Yesterday, we were exploring the quadratic formula together. But all the mathematical concepts he’s learned since that day of the 27-piece puzzle have hinged on that moment of first truly understanding that numbers are tools, and how to use them.

Do you remember when numbers began to make sense to you? To your children? Do you have a story to share? We’d love to hear it!

Don’t skip on by the other mathin’ Jotters!

Same boy, almost ten years later, at ‘threeteen’.

#SparkleFriday, With the Kids at a Toy Store

Are you tired of the Black Friday hype? Have you sparkled lately?

I’m not sure about where you live, but here in upstate New York, the “Black Friday” push started over a week before Thanksgiving…way too early for us, even with a generous dose of snow to beautify Wednesday, and give a Christmasy feel to things. I’m not a fan of the rush to buy, buy, buy, and I tend to balk when marketers try to get me to do it on their schedule. Coercion isn’t big in my world…

But a few weeks ago, my friend August McLaughlin came up with a wonderful idea that sparked my holiday cheer – #SparkleFriday. What’s that, you say?

Glad you asked! It’s a simple idea, really. Here’s what August has to say about it:

Many of our friends and most of our relatives live thousands of miles away. *cue Beatles music* So in lieu of a conventional housewarming party, we’re asking our family and friends—including you!—to join us virtually in an act-of-kindness celebration. We’ve chosen Black Friday, a day on which it’s easy to get caught up in or disgruntled by commercialism, figuring we could all use some added cheer.

Here’s how you can participate:

Between now and 11/28, conduct an act of kindness.

On 11/28, share a description and/or a photo on Instagram, Facebook and/or Twitter using the hashtag #SparkleFriday. (Writers, feel free to post yours on your blog!)

Check out others’ posts by searching for the hashtag on the 28th—sharing, liking/favoriting and commenting on your favorites.

Pop back to my blog the following week where I’ll share highlights and give away prizes for the most creative, impactful and entertaining acts!

See? Simple, sparkly, and powerful!

We decided to make an event of a donation to Toys for Tots, with Jeremiah and Annalise each choosing a nice gift that would add a little sparkle to another child’s Christmas of Hanukkah.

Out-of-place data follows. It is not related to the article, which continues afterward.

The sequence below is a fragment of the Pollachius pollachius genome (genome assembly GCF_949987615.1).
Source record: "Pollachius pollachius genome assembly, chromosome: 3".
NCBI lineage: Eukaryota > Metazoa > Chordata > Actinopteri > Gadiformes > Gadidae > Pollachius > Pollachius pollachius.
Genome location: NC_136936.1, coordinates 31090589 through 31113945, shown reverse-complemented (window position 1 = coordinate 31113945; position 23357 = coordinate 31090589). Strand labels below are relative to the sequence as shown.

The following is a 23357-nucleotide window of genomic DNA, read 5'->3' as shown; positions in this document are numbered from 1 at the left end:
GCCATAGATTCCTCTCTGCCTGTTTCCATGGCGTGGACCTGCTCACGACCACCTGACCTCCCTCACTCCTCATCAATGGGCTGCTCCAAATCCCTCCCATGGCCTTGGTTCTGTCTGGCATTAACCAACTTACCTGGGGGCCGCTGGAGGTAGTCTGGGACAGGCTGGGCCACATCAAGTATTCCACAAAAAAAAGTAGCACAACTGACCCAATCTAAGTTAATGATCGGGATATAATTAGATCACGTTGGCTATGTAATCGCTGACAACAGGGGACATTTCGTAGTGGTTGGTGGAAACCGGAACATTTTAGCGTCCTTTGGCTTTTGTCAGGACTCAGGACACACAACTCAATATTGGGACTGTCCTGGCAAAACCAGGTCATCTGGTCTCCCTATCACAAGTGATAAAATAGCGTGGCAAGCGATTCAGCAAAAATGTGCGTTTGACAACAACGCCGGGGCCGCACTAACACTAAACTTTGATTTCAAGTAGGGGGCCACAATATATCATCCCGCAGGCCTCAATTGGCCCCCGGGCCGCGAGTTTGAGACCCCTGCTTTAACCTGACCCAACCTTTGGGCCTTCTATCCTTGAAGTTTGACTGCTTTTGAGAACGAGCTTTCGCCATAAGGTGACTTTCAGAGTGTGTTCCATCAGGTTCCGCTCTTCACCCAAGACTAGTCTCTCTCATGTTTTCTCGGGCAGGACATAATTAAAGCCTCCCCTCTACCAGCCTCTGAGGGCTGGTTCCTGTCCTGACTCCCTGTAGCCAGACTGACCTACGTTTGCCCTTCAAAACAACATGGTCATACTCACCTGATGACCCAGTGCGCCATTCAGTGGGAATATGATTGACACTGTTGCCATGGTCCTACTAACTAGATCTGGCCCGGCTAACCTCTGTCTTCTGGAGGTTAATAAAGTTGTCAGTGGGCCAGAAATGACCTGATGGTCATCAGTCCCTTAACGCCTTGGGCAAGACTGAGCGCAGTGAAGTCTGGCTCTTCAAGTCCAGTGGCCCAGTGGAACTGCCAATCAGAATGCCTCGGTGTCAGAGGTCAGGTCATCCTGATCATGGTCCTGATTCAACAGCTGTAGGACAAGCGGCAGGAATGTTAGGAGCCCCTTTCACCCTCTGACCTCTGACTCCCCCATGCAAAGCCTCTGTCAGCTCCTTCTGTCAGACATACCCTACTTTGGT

Below, in images and captions, is our happy foray into a seldom-explored realm for our family- a big toy store on Black Friday. I was not only thrilled to see the consideration the kids put into the gifts, but the happy way they interacted with others along the way. It’s also interesting to me to see the way their approach to toy stores has changed, since they were little…and that led to the realization that, in what might seem like the blink of an eye, to me, toy stores aren’t going to hold nearly the same allure for either of them.

But today, these growing-up kids gave me a #SparkleFriday, and now we all want to share it with you!

A bit of exploration and debate…


Jeremiah chooses a physics-oriented gift…


Annalise chooses some scary fashion!


Anonymous Donor?


#SparkleFriday is for sharing, and scaring!


A little #SparkleFriday in our cart….


A Helpful #SparkleFriday Spirit.


A double shot of generosity…


Giving with her whole self!


#SparkleFriday grin!

I hope you enjoyed watching this as much as we did living it!

If you missed #SparkleFriday, why not commit an act of kindness today, tomorrow- or anytime? You’ll add a little more of this to the world!

A JOYful August!

Coffee and Conversation: Jo’s Monday Walk to the NY State Museum!

Grab a cuppa and a comfy seat, and let’s chat a while! It’s time for Coffee and Conversation!

When I was six, my family was driving on a highway late at night. Streaks of headlights and taillights painted the dark. For the first time, I realized that each car held people living lives as important to them as mine was to me.

I wanted to know what those lives were, and to share my own..

Yes, I’m getting to this a little late in the day. It’s been a little odd today – normally, my Accomplice in Mischief, who is a chef, has Monday off.  But today he worked a local food festival, and, for the first time, our 13 year old son went as his assistant.  I’m also experiencing the distraction of having written over 10,000 words of my NaNoWriMo novel in a single day – a personal best for me!